The Jekyll and Hyde story makes much use of metaphor, defined as comparing dissimilar ideas or objects. Stevenson often uses metaphor to create more vivid description. For instance, Jekyll's lawyer Utterson shows his concern for his friend by thinking, "Poor Harry Jekyll . . . my mind misgives me he is in deep waters!" Jekyll is not literally drowning but in deep trouble. Later, an attack by Hyde is described as the man "hailing down a storm of blows," a common use of metaphor to describe a severe beating. Of course, the characters of Jekyll and Hyde also function as metaphors for good and evil.
A simile also demonstrates an unlikely comparison but uses the language "like" or "as" to show the similarity. Like the metaphors in "Dr. Jekyll and Mr. Hyde," Stevenson uses similes to describe the setting and emphasize the characters. For instance, when Mr. Enfield begins telling of his encounter with Hyde early in the story, he sets up the tone by saying the area was "as empty as a church," emphasizing the stillness. He uses the phrase "like some damned Juggernaut" to describe how Hyde bowls over the child.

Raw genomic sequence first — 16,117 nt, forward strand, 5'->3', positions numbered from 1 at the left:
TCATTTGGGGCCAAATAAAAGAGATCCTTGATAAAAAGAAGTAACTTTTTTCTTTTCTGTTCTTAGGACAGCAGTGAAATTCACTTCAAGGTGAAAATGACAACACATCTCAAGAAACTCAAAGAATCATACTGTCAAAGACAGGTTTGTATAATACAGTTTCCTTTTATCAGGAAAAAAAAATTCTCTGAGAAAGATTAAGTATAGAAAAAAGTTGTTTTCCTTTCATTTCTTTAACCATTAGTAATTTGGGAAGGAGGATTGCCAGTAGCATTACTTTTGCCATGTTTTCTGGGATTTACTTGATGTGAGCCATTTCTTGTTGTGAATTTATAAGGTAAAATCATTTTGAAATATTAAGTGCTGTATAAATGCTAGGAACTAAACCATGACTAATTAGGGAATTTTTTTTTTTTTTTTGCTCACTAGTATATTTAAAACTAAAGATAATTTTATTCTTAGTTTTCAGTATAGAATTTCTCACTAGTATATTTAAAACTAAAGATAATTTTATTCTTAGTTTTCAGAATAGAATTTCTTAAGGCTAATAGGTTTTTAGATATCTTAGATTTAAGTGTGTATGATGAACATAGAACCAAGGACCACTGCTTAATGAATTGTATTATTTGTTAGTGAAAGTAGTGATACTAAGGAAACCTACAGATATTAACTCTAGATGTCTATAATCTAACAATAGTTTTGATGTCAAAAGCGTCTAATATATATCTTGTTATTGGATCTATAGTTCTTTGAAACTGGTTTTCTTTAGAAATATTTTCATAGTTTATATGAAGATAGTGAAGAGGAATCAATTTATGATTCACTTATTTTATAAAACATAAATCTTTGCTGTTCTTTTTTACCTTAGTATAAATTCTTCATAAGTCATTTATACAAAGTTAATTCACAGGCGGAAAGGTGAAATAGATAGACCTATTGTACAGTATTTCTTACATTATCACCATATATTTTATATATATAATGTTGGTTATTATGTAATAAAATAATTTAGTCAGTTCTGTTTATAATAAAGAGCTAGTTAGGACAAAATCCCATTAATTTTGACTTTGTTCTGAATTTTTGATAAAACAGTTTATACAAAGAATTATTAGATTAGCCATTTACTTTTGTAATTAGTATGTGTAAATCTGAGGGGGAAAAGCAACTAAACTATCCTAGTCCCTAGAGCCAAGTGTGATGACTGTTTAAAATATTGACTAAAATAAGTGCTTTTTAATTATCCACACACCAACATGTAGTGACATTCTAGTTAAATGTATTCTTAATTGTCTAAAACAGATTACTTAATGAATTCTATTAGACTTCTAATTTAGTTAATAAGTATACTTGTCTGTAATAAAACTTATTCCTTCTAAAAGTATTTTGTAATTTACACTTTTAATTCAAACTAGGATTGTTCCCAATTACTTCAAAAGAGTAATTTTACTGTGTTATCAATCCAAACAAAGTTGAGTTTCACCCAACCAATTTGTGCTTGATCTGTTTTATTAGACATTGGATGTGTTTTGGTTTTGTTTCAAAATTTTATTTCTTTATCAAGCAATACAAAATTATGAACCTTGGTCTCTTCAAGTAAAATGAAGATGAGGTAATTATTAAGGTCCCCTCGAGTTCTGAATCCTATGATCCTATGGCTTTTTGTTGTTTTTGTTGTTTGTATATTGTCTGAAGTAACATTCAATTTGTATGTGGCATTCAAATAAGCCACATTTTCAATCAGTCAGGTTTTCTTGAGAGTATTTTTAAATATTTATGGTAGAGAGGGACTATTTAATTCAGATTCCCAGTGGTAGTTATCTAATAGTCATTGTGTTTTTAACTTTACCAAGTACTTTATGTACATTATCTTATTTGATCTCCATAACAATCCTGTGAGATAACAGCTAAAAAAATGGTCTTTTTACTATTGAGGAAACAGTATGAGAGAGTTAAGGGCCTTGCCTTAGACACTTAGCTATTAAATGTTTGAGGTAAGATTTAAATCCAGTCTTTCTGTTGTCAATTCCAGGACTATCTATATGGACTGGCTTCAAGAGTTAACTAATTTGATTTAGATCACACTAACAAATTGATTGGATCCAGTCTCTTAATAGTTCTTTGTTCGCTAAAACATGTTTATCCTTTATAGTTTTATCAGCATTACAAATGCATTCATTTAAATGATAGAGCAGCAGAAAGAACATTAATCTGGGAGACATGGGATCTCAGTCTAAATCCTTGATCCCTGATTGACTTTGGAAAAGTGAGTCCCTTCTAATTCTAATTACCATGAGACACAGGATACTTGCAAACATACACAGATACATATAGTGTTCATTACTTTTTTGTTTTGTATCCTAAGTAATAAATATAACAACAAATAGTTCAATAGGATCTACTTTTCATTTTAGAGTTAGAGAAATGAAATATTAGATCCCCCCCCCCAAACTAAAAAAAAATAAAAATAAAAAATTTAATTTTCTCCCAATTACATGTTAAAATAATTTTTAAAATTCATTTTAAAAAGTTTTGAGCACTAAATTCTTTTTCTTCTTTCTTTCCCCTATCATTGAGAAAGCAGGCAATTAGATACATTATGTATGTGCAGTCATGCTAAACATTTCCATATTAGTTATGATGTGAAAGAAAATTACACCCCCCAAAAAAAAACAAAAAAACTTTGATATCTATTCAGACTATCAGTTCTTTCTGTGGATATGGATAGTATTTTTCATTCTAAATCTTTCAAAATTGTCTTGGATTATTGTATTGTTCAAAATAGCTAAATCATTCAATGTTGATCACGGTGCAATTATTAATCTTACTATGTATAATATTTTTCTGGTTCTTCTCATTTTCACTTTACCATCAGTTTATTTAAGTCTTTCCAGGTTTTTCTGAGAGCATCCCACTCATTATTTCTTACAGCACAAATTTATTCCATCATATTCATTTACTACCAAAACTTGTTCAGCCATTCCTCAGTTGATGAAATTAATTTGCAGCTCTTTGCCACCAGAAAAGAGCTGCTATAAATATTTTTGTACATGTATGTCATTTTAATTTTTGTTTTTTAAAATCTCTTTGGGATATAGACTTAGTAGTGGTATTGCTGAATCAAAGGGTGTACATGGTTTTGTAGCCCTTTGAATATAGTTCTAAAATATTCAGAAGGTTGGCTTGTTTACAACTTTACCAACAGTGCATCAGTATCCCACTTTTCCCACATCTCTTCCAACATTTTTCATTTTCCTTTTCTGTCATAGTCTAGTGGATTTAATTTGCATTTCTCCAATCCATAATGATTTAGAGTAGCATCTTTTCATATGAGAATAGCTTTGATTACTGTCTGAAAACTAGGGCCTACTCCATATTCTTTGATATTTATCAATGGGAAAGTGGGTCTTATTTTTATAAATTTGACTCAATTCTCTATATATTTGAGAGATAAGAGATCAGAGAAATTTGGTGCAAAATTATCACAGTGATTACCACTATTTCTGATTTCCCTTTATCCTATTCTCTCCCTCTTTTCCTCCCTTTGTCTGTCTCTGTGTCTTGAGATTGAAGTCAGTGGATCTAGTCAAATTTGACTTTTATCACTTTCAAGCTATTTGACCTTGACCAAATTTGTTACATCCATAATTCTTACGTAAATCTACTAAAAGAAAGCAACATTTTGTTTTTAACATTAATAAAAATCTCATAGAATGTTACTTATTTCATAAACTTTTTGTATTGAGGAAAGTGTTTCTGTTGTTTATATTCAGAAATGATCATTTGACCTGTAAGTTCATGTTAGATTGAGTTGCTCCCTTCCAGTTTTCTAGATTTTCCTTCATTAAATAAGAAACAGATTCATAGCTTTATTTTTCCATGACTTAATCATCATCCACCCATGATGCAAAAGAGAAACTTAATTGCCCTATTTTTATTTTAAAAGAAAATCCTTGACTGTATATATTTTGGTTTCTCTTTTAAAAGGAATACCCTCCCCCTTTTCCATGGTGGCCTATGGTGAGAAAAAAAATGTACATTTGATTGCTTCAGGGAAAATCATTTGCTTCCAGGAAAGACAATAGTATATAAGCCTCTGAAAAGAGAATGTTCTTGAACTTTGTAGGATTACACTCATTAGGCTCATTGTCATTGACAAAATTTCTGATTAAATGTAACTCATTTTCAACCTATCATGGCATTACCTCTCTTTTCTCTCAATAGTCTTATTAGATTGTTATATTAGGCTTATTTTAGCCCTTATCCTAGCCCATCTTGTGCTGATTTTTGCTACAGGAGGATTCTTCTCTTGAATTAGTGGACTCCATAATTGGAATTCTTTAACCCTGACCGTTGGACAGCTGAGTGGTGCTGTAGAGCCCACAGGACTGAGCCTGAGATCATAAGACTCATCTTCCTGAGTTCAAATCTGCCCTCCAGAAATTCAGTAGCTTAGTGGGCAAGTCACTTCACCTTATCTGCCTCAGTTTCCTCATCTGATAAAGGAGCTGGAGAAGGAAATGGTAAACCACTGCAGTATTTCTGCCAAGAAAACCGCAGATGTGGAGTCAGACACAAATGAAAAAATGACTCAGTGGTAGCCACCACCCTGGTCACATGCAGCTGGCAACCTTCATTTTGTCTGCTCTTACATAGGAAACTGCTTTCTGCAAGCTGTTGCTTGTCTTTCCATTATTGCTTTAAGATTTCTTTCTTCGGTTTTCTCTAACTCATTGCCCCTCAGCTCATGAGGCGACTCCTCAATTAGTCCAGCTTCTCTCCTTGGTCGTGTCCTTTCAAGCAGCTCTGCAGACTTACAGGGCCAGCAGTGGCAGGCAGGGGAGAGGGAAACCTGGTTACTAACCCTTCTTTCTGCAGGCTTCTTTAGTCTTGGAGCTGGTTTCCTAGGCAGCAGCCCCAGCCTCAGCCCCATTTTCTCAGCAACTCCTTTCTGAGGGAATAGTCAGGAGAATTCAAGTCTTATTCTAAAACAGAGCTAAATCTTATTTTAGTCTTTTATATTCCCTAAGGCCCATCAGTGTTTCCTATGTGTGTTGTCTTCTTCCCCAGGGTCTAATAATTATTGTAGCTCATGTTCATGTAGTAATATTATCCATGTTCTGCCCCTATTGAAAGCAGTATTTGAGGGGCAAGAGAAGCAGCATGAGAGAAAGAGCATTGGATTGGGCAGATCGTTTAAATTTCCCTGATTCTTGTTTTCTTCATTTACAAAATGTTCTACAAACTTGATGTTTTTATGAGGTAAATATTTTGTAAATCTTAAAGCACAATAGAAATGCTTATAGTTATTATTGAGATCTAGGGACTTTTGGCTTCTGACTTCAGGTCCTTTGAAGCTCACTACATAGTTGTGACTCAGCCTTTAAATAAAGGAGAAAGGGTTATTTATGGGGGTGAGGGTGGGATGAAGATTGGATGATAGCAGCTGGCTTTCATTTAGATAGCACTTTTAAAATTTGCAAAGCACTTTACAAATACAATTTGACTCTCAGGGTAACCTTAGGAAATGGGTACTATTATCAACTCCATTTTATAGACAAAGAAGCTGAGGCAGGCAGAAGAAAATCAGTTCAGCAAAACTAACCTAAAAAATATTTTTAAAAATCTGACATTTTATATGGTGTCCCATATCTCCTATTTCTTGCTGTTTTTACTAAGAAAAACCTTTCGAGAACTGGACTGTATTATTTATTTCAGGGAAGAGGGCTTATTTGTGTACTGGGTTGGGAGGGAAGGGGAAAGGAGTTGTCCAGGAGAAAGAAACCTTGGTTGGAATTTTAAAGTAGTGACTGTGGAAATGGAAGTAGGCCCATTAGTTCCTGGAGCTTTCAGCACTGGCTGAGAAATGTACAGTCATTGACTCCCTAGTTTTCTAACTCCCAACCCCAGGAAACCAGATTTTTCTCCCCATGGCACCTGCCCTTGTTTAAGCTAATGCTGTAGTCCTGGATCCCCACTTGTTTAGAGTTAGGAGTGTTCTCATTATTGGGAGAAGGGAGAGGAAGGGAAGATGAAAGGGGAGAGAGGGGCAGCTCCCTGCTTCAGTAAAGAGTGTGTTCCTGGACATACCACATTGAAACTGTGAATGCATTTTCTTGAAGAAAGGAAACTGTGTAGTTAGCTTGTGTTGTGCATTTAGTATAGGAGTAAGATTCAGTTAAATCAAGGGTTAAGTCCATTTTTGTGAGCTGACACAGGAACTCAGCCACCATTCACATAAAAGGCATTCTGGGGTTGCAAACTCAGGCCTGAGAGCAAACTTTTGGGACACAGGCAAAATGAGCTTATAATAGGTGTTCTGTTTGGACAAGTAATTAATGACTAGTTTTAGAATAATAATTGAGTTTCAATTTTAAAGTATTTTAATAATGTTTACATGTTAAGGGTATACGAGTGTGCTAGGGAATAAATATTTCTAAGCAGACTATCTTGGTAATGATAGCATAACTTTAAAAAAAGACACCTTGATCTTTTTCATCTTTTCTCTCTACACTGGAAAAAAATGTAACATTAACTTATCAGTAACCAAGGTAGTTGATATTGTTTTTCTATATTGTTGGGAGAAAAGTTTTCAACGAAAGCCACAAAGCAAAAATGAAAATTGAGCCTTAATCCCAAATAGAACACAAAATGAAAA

Authors employ personification by giving human-like qualities to non-human things. Stevenson's masterwork personifies objects such as the weather and attitudes to create the dismal mood and strained atmosphere. For example, Enfield describes Hyde's "sneering coolness." Since "coolness" isn't human, it cannot have such an expression. Later, Stevenson describes how "the cab crawled" among the streets in the dark and dank fog, adding to the creepy setting. To demonstrate how little light appears in a later passage, he writes that the "daylight would glance in between the swirling wreaths."
Oxymoron and Metonymy
Other types of figurative language appear in "Dr. Jekyll and Mr. Hyde," including oxymoron, the pairing of two contrary ideas. For instance, when running into the child in Enfield's story, Hyde "trampled calmly over the child's body." Trampling is not an action typically performed calmly, hence the oxymoron. Another type of figurative language Stevenson uses is metonymy, in which an author uses a related idea to represent the whole. In Stevenson's work, Utterson exclaims, "I am ashamed of my long tongue" after going on about ideas he should not. In this case, the tongue represents the speech he gave. These figures of speech create a rich story for readers.